Government moves on planning reform
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The property sector has been given its first taste of the latest changes to the state’s planning systems, with experienced town planner and urban designer Evan Jones revealing his initial ideas at an Urban Development Institute of Australia WA industry luncheon last week.
Mr Jones has worked to deliver a more strategic and streamlined process since his appointment to head the government’s new planning reform team within the Department of Planning, Lands and Heritage last November.
Speaking at this month’s UDIA WA event, Mr Jones outlined the initial stages of the planning reform and provided an overview of its imminent timeline.
In March, the team will begin a green paper consultation and comment process, with white paper preparation, including the review of green paper comments, to start in May.
By July, the white paper will be launched for comment, with government approval, adoption and implementation of proposals to follow.
“This is about the planning system of Western Australia; we need the best ideas and best ways forward,” Mr Jones told the event.
“We need to work together more and I think my challenge with the review is to get the systems aligned and responsibilities clear.”
Clarifying state and local planning roles, improving efficiency of planning systems, and reviewing the accountability and transparency of development assessment panels are just some features of the reform’s wish list.
Mr Jones highlighted a range of issues that demonstrated the need for planning reform, including the poor timeliness of state strategic planning, where State Planning Policy 1 was only recently reviewed in 2017 after the last review in 2006.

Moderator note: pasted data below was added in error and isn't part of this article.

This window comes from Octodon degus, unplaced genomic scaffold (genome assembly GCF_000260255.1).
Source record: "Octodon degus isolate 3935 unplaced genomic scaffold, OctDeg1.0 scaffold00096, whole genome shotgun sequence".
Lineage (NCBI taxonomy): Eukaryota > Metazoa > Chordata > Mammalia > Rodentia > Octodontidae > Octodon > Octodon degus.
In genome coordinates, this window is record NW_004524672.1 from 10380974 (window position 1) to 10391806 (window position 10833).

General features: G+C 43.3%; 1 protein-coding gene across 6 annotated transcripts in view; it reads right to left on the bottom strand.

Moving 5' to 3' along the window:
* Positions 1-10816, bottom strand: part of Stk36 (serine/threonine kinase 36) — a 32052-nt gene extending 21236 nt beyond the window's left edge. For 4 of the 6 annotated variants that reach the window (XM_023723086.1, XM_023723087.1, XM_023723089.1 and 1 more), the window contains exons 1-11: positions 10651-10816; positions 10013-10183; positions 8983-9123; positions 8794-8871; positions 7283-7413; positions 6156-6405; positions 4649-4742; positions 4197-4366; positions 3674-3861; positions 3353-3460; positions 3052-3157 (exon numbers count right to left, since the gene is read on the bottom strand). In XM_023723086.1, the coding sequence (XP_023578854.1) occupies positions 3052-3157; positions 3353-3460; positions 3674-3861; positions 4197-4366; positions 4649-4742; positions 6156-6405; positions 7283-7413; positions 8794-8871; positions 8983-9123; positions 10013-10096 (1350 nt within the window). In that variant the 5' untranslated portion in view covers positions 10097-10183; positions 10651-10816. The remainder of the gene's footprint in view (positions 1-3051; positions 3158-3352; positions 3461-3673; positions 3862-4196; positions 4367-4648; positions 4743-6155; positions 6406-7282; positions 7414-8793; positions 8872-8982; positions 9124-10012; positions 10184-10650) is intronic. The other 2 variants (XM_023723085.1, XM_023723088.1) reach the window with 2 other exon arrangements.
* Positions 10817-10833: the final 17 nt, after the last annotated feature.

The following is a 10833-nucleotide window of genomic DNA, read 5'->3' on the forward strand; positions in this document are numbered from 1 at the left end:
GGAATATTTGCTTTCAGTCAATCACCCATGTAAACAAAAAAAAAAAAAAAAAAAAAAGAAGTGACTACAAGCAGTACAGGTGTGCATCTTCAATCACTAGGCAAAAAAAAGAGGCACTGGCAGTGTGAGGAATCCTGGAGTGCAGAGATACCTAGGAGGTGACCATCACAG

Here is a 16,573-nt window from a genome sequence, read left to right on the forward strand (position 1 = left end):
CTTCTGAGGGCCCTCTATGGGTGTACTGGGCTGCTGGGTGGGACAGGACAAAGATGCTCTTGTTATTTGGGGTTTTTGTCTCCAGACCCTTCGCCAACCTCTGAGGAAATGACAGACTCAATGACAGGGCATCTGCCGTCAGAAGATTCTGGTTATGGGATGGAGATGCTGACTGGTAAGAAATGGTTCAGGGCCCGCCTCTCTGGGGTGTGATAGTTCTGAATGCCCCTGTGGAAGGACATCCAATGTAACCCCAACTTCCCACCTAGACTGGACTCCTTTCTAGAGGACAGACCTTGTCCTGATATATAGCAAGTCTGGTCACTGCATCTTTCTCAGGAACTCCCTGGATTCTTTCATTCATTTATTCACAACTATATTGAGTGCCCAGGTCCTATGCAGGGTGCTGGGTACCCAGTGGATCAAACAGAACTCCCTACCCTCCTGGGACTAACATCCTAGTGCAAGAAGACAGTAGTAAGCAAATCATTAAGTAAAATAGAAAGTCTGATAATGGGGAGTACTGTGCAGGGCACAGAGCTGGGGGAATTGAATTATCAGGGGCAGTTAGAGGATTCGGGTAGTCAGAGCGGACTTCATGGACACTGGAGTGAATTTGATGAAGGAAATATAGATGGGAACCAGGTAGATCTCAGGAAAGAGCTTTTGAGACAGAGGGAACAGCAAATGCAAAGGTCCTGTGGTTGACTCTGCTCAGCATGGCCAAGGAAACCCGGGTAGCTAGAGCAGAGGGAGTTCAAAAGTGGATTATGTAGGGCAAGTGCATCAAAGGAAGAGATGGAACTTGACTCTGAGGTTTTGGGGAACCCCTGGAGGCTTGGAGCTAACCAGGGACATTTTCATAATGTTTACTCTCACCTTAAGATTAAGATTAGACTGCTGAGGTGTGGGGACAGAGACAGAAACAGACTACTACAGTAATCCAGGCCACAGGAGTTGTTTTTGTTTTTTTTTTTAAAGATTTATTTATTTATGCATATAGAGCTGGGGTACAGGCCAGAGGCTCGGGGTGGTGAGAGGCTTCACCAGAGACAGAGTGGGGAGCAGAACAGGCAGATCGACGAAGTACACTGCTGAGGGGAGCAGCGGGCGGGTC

Another example was the Metropolitan Strategy for Perth and Peel and the related sub-regional plans, which are yet to be finalised and will replace plans endorsed more than 20 years ago.
Local government complexity and inconsistency was another area Mr Jones will seek to improve, with 146 local planning schemes currently applied in 1,065 different zones.
An audit of 20 zones in different local governments showed 278 land uses, with 80 of those used only once.
Mr Jones said these issues and delays in preparing plans and policies had led to long periods of uncertainty for government, developers, communities and small businesses, and had also fuelled controversies and delays in development approvals.
UDIA WA chief executive Allison Hailes said she hoped to see some real results from the current reform agenda.
She said an improved system would benefit not just the development industry, but also consumers, who were paying more for land and housing due to the added costs of delays in the system.
“The industry regularly has to navigate a planning system that is too complex and development applications are expected to adhere to often conflicting and contradictory requirements from a range of government agencies,” Ms Hailes said.
“In particular, land-use planning policy is multi-layered, conflicting and often fails to balance the competing demands of environmental, economic and social development effectively.
“The current system does not encourage innovation and the Perth region deserves better.”